10

How would you count every occurrence of a term in all files in the current directory? - and subdirectories(?)

I've read that to do this you would use grep; what is the exact command?

Also, is it possible to the above with some other command?

12

Using grep + wc (this will cater for multiple occurences of the term on the same line):

grep -rFo foo | wc -l
  • -r in grep: searches recursively in the current directory hierarchy;
  • -F in grep: matches against a fixed string instead of against a pattern;
  • -o in grep: prints only matches;
  • -l in wc: prints the count of the lines;
% tree                 
.
├── dir
│   └── file2
└── file1

1 directory, 2 files
% cat file1 
line1 foo foo
line2 foo
line3 foo
% cat dir/file2 
line1 foo foo
line2 foo
line3 foo
% grep -rFo foo | wc -l
8
  • I think the nicest one. – Jacob Vlijm Nov 6 '15 at 15:04
  • 1
    @JacobVlijm Thanks! I like yours too (and upvoted it already) – kos Nov 6 '15 at 15:07
  • I think PCREs shouldnt be used since they are experimental – Edward Torvalds Nov 6 '15 at 15:13
  • 2
    PCREs aren't "experimental", but they're also not always compiled in to grep (which is why I use pcregrep when I need them). In this case, they're unnecessary, though, since the question asks about a "term" which is likely a fixed string, not a pattern of any kind. So, -F would probably be faster. – dannysauer Nov 6 '15 at 15:24
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    @dannysauer I used PCREs because for some (wrong) reason I thought they were needed to match multiple occurences on the same line, but indeed they're not. I just didn't try using -F instead of -P. Thanks for the great suggestion, updating using -F, which indeed fits better here. – kos Nov 6 '15 at 15:28
8

grep -Rc [term] * will do that. The -R flag means you want to recursively search the current directory and all of its subdirectories. The * is a file selector meaning: all files. The -c flag makes grep output only the number of occurrences. However, if the word occurs multiple times on a single line, it is counted only once.

From man grep:

  -r, --recursive
          Read all files under each directory, recursively, following symbolic links only if they are on the command line.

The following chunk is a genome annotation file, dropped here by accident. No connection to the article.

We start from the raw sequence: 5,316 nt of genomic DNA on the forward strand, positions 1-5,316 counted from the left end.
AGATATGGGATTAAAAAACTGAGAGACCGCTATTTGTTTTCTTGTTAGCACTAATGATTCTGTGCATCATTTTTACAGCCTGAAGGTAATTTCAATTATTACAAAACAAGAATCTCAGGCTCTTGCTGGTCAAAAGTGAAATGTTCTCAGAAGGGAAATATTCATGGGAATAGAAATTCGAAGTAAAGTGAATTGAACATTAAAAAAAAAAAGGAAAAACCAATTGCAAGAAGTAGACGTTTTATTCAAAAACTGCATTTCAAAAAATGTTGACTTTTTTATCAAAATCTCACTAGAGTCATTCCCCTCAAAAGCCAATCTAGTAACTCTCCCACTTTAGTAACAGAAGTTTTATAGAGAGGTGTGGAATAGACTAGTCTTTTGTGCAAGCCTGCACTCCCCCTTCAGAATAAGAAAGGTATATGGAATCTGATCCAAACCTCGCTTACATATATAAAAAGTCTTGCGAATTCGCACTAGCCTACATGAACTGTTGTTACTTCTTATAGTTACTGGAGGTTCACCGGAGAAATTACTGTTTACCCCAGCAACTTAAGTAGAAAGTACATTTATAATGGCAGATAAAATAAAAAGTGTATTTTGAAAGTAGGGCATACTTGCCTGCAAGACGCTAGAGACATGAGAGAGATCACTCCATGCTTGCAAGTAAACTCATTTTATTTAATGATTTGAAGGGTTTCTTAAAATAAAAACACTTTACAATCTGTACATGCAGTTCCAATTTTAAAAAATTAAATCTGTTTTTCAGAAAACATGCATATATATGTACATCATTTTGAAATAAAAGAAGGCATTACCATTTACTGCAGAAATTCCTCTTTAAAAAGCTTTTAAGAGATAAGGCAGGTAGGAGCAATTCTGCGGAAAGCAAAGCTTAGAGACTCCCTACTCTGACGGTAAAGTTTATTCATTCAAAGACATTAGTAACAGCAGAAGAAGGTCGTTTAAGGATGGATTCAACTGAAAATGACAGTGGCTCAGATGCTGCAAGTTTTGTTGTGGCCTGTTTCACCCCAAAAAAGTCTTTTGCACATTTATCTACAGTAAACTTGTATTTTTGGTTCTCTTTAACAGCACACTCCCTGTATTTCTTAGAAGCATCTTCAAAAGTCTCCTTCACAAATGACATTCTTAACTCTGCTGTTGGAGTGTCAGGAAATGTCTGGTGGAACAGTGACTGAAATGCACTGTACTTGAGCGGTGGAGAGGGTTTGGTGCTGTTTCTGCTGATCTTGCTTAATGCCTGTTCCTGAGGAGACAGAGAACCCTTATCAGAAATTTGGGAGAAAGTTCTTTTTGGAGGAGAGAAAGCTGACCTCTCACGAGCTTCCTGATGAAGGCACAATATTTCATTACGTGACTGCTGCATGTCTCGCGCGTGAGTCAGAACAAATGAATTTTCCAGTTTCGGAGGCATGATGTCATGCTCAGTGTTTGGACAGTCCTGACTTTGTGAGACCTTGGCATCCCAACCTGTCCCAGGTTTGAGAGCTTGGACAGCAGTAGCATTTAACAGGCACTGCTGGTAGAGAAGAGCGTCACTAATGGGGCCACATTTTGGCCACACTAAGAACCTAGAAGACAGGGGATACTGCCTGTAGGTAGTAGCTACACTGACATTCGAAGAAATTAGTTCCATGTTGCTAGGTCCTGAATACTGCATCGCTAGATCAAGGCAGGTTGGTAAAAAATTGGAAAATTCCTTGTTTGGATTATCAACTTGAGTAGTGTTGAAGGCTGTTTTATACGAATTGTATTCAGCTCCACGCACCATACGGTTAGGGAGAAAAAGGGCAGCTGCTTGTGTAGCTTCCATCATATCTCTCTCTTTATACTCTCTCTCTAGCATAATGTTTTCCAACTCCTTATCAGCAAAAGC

This is equivalent to the -d recurse option.

   -R, --dereference-recursive
          Read all files under each directory, recursively.  Follow all symbolic links, unlike -r.

If you have no symbolic links in your directory, there is no difference.

  • you can add the -c flag to grep. Then grep counts itself and you don't need thewc – Wayne_Yux Nov 6 '15 at 14:29
  • you might wanna put -- before * – Edward Torvalds Nov 6 '15 at 15:12
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    The * will only expand to non-dotfiles, so you miss all those. It makes more sense to just use "." since your'e going to process arguments recursively anyway - and that will get dot files. The bigger problem here is that this will could the number of lines, not the number of occurrences of a word. If the term appears multiple times on one line, it will only be counted once by "grep -c" – dannysauer Nov 6 '15 at 15:21
2

In a small python script:

#!/usr/bin/env python3
import os
import sys

s = sys.argv[1]
n = 0
for root, dirs, files in os.walk(os.getcwd()):
    for f in files:
        f = root+"/"+f      
        try:
            n = n + open(f).read().count(s)
        except:
            pass
print(n)
  • Save it as count_string.py.
  • Run it from the directory with the command:

    python3 /path/to/count_string.py <term>
    

Notes

  • If the term includes spaces, use quotes.
  • It counts every occurence of the term recursively, also if multiple occurences in one line.

Explanation:

# get the current working directory
currdir = os.getcwd()
# get the term as argument
s = sys.argv[1]
# count occurrences, set start to 0 
n = 0
# use os.walk() to read recursively
for root, dirs, files in os.walk(currdir):
    for f in files:
        # join the path(s) above the file and the file itself
        f = root+"/"+f
        # try to read the file (will fail if the file is unreadable for some reason)
        try:
            # add the number of found occurrences of <term> in the file
            n = n + open(f).read().count(s)
        except:
            pass
print(n)
  • 2
    The python guy ;) +1 – TellMeWhy Nov 6 '15 at 14:34
  • 1
    btw what's the root and f for? – TellMeWhy Nov 6 '15 at 15:04
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    root is the path to the file including "above" the current directory, f is the file. Alternatively, os.path.join() could be used, but is more verbose. – Jacob Vlijm Nov 6 '15 at 15:08
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    And n = n + open(f).read().count(s)? – TellMeWhy Nov 6 '15 at 15:11
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    This appears to be the only answer which counts all occurrences of the term as the OP requested. AFAIK, all the solutions using grep will count all the lines on which the term occurs, so a line which includes the term three times will only count as one occurrence. – Joe Nov 12 '15 at 12:20
2

As a variant of @kos's nice answer, if you are interested in itemizing the counts, you can use grep's -c switch to count occurrences:

$ grep -rFoc foo
file1:3
dir/file2:3

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